The Greatest ‘It Girl’ Moments of All Time

This is my top ten list of great It Girl moments through history:

1. Marilyn Monroe singing the most mind numbing version of Happy Birthday imaginable, to the president of the United Sates, in front of the entire country.
2. Paulette Bonaparte (Napoleon’s little sister) posing naked for Canova. When shocked socialites asked her if she was uncomfortable doing it, she apparently replied, “Not at all, his studio is heated.”
3. Princess Di dancing with John Travolta at the White House.
4. Anne Boleyn getting Henry VIII to divorce Catherine of Aragon and marry her. She did end up getting her head chopped off for it BUT she also changed the course of history and gave birth to Elizabeth I, arguably the greatest ruler in British History.
5. Brooke Shields bending over in those blue jeans and saying nothing comes between her and her Calvins. Wowwee.
6. Joan of Arc leading the French into battle.
7. Marlene Dietrich doing anything in a tux.
8. Ava Gardner peeing in the lobby of some ridiculously fancy hotel. Yes she really did this! I read about it in her biography; I just can’t remember the name of the hotel right now. She was never allowed back in the place, as you can imagine.
9. Cleopatra killing herself with an asp. (Okay it is possible that this is one that Shakespeare made up but it is good nonetheless.)
10. Audrey Hepburn’s profile.

All right I am sure I have missed some great ones. I have somehow managed to leave off Clara Bow, the actress for whom the term was so famously coined. Madonna was an ongoing It Girl phenomenon for so long it’s impossible to distill all that into one moment. It was apparently pretty sensational when Ingrid Bergman ran off with Roberto Rosselini but that’s more like marital discord than an It Moment. I liked it a lot when Drew Barrymore stood on David Letterman’s desk and flashed him, but I started thinking that I couldn’t have so many contemporary It Girls and I had to get some historical figures in there. Jackie Kennedy Onassis most certainly belongs on the list but her It Moments were so tragic you could hardly put them on a list of favorites. Also it is strange and odd to me that Julia Roberts and Katherine Hepburn and Greta Garbo didn’t make the list but the more I thought about it the more I thought well just being a great actress doesn’t make you an It Girl. Something else makes you an It Girl. Not that they didn’t have It, just that It didn’t make them It Girls. It made them Stars, which is different than being an It Girl, although many It Girls are also Stars (see Marilyn Monroe, above.)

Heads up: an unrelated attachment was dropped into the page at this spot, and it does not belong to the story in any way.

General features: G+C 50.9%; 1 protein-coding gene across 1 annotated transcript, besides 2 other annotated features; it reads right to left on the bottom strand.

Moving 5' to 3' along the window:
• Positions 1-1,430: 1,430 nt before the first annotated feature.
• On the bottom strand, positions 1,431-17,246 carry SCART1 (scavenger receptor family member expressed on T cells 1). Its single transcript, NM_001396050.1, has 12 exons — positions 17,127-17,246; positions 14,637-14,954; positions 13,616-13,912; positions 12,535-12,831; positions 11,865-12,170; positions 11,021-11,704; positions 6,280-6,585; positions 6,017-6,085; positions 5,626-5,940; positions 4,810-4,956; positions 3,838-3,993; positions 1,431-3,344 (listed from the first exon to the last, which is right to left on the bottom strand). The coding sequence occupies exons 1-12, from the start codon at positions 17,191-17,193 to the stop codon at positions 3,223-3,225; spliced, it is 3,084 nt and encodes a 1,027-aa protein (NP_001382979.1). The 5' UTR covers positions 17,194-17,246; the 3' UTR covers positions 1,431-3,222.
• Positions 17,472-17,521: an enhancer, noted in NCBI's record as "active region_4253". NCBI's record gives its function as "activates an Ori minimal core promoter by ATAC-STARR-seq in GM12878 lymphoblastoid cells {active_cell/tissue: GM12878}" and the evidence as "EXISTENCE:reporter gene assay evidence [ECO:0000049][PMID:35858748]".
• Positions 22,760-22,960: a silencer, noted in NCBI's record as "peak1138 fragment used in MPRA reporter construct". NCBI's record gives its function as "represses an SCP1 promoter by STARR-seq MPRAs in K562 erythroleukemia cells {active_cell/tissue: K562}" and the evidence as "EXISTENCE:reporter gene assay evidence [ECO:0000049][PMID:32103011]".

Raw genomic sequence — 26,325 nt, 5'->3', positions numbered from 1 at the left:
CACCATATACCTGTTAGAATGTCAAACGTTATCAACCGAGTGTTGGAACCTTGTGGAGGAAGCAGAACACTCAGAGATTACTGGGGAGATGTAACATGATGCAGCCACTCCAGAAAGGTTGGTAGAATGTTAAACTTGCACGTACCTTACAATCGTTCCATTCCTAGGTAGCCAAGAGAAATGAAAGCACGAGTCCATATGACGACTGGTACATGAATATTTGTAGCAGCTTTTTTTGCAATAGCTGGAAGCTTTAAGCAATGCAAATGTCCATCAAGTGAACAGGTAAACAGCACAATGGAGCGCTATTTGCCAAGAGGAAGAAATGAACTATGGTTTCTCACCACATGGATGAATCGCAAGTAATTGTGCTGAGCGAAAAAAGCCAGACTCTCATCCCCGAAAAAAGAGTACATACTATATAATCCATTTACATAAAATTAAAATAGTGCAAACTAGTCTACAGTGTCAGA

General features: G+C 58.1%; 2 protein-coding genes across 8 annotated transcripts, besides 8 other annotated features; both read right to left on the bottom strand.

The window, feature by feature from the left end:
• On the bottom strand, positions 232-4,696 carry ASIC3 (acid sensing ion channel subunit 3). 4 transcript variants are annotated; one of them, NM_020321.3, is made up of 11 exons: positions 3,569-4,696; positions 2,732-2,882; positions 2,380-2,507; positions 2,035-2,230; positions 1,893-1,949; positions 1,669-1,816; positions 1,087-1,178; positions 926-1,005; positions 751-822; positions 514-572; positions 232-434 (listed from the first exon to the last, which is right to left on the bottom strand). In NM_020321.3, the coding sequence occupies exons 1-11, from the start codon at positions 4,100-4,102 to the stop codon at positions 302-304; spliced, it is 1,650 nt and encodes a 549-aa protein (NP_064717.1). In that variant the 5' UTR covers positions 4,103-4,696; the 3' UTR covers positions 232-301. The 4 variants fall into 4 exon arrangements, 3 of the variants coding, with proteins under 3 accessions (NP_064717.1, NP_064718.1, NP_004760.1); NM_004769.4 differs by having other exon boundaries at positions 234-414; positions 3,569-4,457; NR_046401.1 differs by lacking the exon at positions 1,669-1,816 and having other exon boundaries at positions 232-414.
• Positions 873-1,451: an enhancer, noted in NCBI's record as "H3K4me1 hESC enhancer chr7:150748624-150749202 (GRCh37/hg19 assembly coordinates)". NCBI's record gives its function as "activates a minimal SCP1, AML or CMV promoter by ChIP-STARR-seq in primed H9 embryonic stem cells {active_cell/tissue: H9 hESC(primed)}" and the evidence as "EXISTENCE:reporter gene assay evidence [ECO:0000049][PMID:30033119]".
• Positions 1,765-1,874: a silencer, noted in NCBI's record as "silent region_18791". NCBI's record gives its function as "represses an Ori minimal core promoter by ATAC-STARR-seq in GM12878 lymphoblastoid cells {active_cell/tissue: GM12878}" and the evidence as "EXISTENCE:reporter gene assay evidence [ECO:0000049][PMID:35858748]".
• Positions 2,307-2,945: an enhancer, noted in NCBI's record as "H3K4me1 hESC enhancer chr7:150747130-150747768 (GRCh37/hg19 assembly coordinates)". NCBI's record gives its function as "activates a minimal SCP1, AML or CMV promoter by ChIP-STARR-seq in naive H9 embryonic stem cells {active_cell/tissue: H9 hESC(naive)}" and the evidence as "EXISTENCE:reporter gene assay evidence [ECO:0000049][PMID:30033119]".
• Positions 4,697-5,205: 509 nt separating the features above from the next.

Okay I’m spending a lot of time thinking about It Girls right now because as I think I’ve mentioned on this post last week, I wrote a novel about some normal girls who become It Girls. (It’s called Three Girls and Their Brother and it’s coming out on April 7 and I hope that you, dear reader, will buy it.) But the point is, because I wrote this novel everyone thinks that I actually know something about It Girls and so I’m getting a lot of requests, this month, to write about It Girls. I actually don’t know much about anything except what’s inside my own hapless brain. But I have some smart academically minded friends, one of whom pointed me fortuitously toward someone who does know a lot about It Girls: Joseph Roach, the author of the book It. I also have a standing one-click account on Amazon.com. After a few mishaps (everytime I clicked on “IT” a Stephen King novel showed up) I managed to get my hands on a copy of It.

Mr. Roach has a lot of interesting things to say about It Girls. He elegantly defines It as “secular magic,” and observes that the person who has It seems to hold a “precarious balance… between polarities like egoless self-confidence or unbiddable magnetism.” He quotes Eleanor Glyn, who blathered on about It incessantly in 1927, as being the kind of things cats are good at rather than dogs because dogs try to hard. “An air of perceived indifference counts heavily in the production of this special allure, which must appear to be exercised effortlessly or not at all,” Mr. Roach explains.

He also starts his introduction with the greatest quote about It that I have ever heard:

“I belonged to the Public and to the world, not because I was talented or even beautiful but because I had never belonged to anything or anyone else.” That came from Marilyn Monroe who as usual completely underestimated her own talent, her own beauty and her own intelligence, while she effortlessly zoomed in on something else that It seems to entail: a kind of nothingness, a floaty quality, a sense that the It Girl maybe belongs to Me even though I’ve never met her.

After thinking about this stuff way too much I finally became a little worried about the current crop of It Girls. Whenever I ask anyone who are the It Girls now, the same list gets recited back to me: Paris Hilton, Britney Spears, Nicole Ritchie, Lindsay Lohan and the Olsen twins. And when I started to think about It, through history, even recent history, and when I started reading Mr. Roach’s excellent book about It? I thought you know, these girls aren’t really It Girls at all. They’re party girls who get in a lot of trouble and then get written about in slightly trashy magazines.

I would like to resurrect some sense of respect for the quality of It. As Marilyn so shrewdly observed, It has a lot to do with a kind of empty possibility upon which much can be projected. But endless possibility is not the same thing as nothing. And anyone who thinks that It Girls don’t have to have talent should go back to the top of this post, and read my list of the greats. It Girls can be awesome. And they are.